If your board winds up in court with a complainant saying you did not do something, and the motion about that matter in your minutes is unclear, you would not be able to prove you had taken the action.
Moreover, sloppy or unintelligible motions and misstatements left in the minutes could be judged to be a violation of the business-judgement rule and your Duty of Care as a board member.
Protection or legal endangerment?
If carefully crafted and scrupulously reviewed and edited by the board, minutes provide legal protection to the board. The quality of the final, approved written motions can demonstrate your adherence to the business-judgment rule and your Duty of Care. Conversely, if misleading or unclear, they can indicate violations of those legal standards.
Your minutes can demonstrate your adherence to sunshine laws and your bylaws by recording the publication of the meeting notice. They can demonstrate that you have met quorum requirements by recording your attendance. The minutes-approval process can protect the board from enshrining inaccurate, unclear, incomplete, or potentially damaging material in their legal record of what they have done. Minutes are routinely subpoenaed during an investigation by government regulators, or a lawsuit. Your acts are defensible if your minutes demonstrate that you used sound business judgment in making your decisions.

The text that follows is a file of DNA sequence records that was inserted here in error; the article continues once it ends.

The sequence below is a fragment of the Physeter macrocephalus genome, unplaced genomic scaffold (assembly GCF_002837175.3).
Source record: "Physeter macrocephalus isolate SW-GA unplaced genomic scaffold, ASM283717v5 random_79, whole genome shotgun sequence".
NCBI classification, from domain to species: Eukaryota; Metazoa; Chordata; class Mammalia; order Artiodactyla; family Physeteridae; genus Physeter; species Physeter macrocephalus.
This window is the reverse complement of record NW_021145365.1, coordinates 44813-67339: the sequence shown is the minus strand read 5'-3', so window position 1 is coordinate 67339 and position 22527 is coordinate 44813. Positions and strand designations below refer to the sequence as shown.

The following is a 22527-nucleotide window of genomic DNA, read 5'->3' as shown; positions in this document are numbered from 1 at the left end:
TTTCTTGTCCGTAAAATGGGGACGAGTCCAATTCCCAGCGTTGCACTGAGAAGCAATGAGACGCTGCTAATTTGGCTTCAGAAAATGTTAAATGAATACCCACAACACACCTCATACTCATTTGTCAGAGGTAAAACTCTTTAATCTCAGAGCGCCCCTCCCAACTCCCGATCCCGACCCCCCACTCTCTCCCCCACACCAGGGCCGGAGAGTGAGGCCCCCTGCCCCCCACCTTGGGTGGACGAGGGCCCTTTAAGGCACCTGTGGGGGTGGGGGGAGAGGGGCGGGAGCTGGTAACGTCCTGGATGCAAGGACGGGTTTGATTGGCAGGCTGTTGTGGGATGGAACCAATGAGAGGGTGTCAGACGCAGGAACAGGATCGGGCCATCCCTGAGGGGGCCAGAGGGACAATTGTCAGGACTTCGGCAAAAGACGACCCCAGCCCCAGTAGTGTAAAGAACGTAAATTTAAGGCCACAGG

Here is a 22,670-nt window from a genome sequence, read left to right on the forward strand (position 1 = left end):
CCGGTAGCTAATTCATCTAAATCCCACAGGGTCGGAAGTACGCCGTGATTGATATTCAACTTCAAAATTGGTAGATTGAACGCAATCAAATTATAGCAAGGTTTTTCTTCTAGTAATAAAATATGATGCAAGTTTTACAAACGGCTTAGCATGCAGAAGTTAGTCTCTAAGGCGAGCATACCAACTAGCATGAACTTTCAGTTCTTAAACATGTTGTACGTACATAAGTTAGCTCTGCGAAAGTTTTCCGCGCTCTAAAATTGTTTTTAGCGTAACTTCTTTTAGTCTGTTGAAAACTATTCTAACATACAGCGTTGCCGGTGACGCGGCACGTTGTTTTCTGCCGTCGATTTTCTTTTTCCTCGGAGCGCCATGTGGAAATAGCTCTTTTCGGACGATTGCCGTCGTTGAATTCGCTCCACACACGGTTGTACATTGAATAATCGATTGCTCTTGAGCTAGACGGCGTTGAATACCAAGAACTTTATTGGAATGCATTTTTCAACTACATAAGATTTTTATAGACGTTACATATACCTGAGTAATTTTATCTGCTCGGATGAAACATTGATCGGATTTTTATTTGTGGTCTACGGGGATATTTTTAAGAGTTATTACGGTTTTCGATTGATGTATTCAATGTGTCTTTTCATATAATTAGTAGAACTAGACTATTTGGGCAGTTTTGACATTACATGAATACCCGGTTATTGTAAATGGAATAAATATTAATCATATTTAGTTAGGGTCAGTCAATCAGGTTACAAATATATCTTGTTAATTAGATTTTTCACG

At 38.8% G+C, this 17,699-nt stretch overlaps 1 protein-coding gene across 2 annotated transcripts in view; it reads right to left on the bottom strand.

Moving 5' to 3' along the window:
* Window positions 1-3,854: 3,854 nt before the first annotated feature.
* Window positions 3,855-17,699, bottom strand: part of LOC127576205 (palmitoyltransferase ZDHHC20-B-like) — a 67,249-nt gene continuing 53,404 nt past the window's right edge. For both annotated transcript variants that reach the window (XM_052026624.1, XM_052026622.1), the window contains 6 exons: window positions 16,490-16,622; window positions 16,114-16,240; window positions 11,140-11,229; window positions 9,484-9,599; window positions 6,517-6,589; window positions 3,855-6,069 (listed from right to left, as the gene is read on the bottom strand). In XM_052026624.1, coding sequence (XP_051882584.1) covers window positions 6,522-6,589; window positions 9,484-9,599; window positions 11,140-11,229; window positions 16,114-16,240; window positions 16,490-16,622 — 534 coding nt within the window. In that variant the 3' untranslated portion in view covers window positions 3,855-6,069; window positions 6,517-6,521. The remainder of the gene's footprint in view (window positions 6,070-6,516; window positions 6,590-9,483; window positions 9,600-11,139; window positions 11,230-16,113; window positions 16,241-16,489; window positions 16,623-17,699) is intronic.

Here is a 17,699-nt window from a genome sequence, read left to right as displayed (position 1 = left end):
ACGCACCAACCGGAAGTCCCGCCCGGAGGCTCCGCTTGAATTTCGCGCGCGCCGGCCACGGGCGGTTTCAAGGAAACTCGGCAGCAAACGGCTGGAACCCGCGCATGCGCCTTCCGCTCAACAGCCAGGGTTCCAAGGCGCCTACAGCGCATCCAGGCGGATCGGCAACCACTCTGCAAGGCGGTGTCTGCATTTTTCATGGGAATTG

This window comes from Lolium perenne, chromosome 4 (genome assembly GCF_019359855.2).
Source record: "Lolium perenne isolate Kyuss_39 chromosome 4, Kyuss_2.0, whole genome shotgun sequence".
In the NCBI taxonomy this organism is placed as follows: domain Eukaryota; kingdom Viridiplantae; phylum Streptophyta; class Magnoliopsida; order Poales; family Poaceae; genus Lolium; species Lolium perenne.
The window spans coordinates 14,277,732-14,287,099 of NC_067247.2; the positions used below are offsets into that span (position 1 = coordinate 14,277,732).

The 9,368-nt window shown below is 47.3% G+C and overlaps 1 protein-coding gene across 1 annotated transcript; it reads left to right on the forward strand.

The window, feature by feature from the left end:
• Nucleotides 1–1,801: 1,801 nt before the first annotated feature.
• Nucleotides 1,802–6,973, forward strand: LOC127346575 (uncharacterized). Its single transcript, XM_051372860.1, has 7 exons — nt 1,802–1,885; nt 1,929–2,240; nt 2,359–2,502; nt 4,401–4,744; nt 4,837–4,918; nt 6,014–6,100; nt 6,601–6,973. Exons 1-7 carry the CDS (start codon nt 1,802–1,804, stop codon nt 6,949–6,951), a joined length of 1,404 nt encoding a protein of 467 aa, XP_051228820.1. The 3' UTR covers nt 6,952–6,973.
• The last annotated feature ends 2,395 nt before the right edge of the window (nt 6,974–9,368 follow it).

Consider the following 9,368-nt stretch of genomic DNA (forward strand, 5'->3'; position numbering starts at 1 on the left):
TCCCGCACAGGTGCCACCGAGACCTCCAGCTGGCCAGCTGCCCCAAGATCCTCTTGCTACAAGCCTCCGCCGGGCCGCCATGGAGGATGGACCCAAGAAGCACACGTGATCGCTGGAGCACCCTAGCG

The minutes-approval process is key
The minutes-approval process is the key to fulfilling the purposes of minutes. Editing motions during board meetings is difficult, so revisions must be done during the minutes-approval process. If the board is not actively asking questions and offering clarifications and corrections to the minutes, language that endangers the board and the organization will surely be missed and then live on to create legal hazards. I have seen many a sloppy motion as I have read through old minutes.
All are responsible
Board members should regard the draft minutes as their first priority for in-depth review among the supporting documents they receive before a board meeting. Every board member who voted for a motion has a stake in the accurate representation of the board’s intention and decisions. Board members should be going through the draft minutes with a fine-toothed comb, highlighting any questions they have and developing improved language for motions which clarify the intent and meaning of the motions.